Mezcal, the trendiest drink in MexicoBy Valeria Bigurra Peñavera
For some time now, mezcal has become more and more popular within the national and international public.
This is because many bars called "mezcalerías" have opened their doors, offering nice places and a relaxed atmosphere to which you can go to have a good time with friends, plus it is now easier to get it in specialty stores and also in supermarkets.
The taste of mezcal is very particular, and like tequila is distilled from agave, and although at first this liquor was considered a drink for workers and peasants, was gradually gaining prestige due to its organic and handmade creation.
Unlike tequila agave can come from many different kinds of agave, it is extracted from the heart of the plant, and is then subjected to a process of craftsmanship.
To get the mezcal the first step is to cut the leaves and the root of the agave to get the heart or pineapple, and then they must obtain the sugars that come from the agave using stone ovens and underground warming with thick woods.
Once cooked the hearts of the agaves, are cut again into smaller pieces to place them in a Chilean mill, which is usually a circular mill of stone or cement in which turns another stone grinding of about 500 kilos.
The crushing and milling agave is placed in containers to be fermented for several days, a process that ends with the cooking of the agave. After that, the last step is the separation of solid matter and liquid of the tepache from the fermentation step, subjecting it to heat, which causes evaporation of alcohol and impurities, and this is known as distillation.
According to the website of Todo Mezcal, "the elaboration of mezcal is a purely traditional, artisanal and organic process, developed by people who have received knowledge from generation to generation by word and practice. The Mezcaleros Teachers and all those involved in the production of mezcal are people who are born, grow and live with everything that involves the mezcal ".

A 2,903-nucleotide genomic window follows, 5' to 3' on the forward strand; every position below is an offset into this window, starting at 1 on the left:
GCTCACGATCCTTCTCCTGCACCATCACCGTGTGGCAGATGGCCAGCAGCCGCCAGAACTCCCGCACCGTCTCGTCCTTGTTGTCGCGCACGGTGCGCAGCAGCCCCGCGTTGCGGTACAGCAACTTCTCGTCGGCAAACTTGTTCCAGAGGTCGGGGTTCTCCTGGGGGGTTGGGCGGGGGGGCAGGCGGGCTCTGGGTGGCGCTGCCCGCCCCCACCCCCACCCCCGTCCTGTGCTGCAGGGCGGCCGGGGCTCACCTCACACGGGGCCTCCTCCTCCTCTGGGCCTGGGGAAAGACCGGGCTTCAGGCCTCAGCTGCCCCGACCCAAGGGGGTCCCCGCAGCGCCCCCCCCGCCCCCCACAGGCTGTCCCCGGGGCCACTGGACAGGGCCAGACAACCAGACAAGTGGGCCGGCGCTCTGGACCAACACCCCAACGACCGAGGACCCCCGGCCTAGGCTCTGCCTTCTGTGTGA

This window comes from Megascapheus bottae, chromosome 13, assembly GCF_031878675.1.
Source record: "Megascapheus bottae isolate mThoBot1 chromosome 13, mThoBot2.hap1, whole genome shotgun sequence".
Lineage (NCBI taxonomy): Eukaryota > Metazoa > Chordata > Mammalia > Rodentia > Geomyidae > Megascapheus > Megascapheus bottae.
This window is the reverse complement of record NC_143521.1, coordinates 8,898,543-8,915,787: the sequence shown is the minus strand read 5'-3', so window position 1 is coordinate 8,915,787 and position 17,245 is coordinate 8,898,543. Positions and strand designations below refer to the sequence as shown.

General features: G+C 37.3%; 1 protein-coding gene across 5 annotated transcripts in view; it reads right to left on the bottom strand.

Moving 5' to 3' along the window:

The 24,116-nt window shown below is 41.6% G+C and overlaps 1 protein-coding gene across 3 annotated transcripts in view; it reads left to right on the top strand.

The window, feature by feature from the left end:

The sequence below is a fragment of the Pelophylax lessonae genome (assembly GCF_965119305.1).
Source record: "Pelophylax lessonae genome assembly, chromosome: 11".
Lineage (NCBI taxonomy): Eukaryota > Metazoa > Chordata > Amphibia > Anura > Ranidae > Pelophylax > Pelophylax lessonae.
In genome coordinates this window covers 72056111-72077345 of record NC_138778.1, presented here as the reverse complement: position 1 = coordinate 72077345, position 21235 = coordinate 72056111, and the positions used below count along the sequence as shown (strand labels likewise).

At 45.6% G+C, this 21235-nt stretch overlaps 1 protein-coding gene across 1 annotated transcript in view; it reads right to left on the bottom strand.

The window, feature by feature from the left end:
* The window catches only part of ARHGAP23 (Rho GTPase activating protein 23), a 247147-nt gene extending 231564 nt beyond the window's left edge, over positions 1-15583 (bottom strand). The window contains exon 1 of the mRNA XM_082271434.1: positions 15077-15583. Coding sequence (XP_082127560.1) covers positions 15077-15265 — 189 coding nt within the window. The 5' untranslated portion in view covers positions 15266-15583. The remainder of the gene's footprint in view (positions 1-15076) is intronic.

It is noteworthy that the mezcal can only be produced in eight states of Mexico: Oaxaca, Guerrero, Michoacan, Zacatecas, Guanajuato, Durango, San Luis Potosi and Tamaulipas.
Mezcal is also categorized into three broad families depending on their aging time, the younger the "Mezcal Blanco" then there is the "Mezcal Reposado" and finally the "Mezcal Añejo", and it is noteworthy that the quality of each mezcal depends on the plant, soil and other factors of its production.
Finally if you ever decide to try mezcal you must know that its taste can sometimes be a little difficult for the palate of some people, which is why many prefer to take it alone, accompanied by orange slices to balance the flavor, and others choose to mix it in a cocktail, which sometimes potentiates its flavor.
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